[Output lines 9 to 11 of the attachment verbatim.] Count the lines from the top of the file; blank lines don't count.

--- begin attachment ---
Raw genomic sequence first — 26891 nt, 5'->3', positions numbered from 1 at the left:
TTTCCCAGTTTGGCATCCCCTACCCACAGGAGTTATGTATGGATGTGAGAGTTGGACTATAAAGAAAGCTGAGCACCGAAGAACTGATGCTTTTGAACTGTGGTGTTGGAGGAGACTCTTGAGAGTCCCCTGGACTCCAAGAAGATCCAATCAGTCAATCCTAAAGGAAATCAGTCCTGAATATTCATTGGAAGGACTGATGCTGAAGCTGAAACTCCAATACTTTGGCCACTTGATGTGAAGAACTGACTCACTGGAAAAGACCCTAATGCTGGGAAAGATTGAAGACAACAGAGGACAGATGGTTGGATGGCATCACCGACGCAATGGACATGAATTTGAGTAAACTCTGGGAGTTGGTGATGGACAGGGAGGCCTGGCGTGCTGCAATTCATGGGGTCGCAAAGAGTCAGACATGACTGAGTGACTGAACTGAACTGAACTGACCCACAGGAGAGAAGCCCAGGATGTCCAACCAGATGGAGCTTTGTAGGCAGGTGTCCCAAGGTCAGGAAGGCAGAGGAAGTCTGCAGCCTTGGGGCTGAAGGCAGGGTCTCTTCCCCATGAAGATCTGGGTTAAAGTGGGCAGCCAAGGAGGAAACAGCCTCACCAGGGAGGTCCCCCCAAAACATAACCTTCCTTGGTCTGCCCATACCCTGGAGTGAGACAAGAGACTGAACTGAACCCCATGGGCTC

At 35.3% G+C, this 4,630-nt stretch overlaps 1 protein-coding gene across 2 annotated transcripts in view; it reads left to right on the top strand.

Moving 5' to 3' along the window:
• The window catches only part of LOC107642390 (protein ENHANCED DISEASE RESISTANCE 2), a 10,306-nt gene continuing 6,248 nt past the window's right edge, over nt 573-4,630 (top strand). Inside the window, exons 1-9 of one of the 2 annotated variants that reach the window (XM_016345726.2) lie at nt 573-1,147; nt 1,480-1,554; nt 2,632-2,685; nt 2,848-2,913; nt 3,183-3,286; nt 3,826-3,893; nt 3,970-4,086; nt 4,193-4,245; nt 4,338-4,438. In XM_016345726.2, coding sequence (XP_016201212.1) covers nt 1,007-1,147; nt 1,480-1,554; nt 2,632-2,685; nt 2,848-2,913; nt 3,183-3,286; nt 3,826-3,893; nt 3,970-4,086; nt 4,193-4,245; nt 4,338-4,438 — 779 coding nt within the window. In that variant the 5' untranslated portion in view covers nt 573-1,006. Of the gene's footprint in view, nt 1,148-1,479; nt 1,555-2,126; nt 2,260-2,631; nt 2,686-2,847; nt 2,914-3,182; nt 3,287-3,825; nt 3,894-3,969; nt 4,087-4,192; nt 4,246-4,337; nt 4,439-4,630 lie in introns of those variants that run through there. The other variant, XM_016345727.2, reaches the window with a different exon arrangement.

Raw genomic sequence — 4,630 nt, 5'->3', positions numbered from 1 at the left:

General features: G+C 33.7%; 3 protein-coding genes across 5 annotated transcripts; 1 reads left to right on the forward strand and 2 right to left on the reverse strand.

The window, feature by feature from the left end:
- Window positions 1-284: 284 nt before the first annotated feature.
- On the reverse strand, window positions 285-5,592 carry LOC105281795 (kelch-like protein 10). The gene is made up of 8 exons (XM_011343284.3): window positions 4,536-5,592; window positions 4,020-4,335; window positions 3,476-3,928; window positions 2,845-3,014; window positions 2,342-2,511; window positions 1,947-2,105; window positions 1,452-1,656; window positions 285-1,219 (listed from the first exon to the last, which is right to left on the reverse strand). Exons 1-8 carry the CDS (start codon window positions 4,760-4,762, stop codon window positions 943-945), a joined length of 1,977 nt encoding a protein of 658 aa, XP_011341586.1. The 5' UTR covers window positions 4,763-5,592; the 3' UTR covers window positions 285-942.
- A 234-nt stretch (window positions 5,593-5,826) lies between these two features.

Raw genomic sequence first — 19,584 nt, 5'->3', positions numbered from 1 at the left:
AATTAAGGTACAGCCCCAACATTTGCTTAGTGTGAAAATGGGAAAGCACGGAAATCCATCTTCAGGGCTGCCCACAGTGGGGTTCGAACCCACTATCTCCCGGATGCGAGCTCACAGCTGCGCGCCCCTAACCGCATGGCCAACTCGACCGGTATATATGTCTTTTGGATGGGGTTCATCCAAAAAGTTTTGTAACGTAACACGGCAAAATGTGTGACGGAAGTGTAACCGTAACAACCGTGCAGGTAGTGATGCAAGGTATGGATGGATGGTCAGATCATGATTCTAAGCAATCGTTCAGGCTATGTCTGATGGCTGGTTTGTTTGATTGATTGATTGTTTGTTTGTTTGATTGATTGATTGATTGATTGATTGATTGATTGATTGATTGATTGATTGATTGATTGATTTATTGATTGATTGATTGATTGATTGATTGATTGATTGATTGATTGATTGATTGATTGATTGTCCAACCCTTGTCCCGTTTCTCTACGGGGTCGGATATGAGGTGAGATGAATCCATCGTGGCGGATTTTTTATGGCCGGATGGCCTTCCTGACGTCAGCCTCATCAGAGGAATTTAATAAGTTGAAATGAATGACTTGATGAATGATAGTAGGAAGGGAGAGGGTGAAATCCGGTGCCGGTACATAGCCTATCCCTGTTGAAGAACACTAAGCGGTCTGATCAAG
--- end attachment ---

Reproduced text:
- Window positions 1-284: 284 nt before the first annotated feature.
- On the reverse strand, window positions 285-5,592 carry LOC105281795 (kelch-like protein 10). The gene is made up of 8 exons (XM_011343284.3): window positions 4,536-5,592; window positions 4,020-4,335; window positions 3,476-3,928; window positions 2,845-3,014; window positions 2,342-2,511; window positions 1,947-2,105; window positions 1,452-1,656; window positions 285-1,219 (listed from the first exon to the last, which is right to left on the reverse strand). Exons 1-8 carry the CDS (start codon window positions 4,760-4,762, stop codon window positions 943-945), a joined length of 1,977 nt encoding a protein of 658 aa, XP_011341586.1. The 5' UTR covers window positions 4,763-5,592; the 3' UTR covers window positions 285-942.
- A 234-nt stretch (window positions 5,593-5,826) lies between these two features.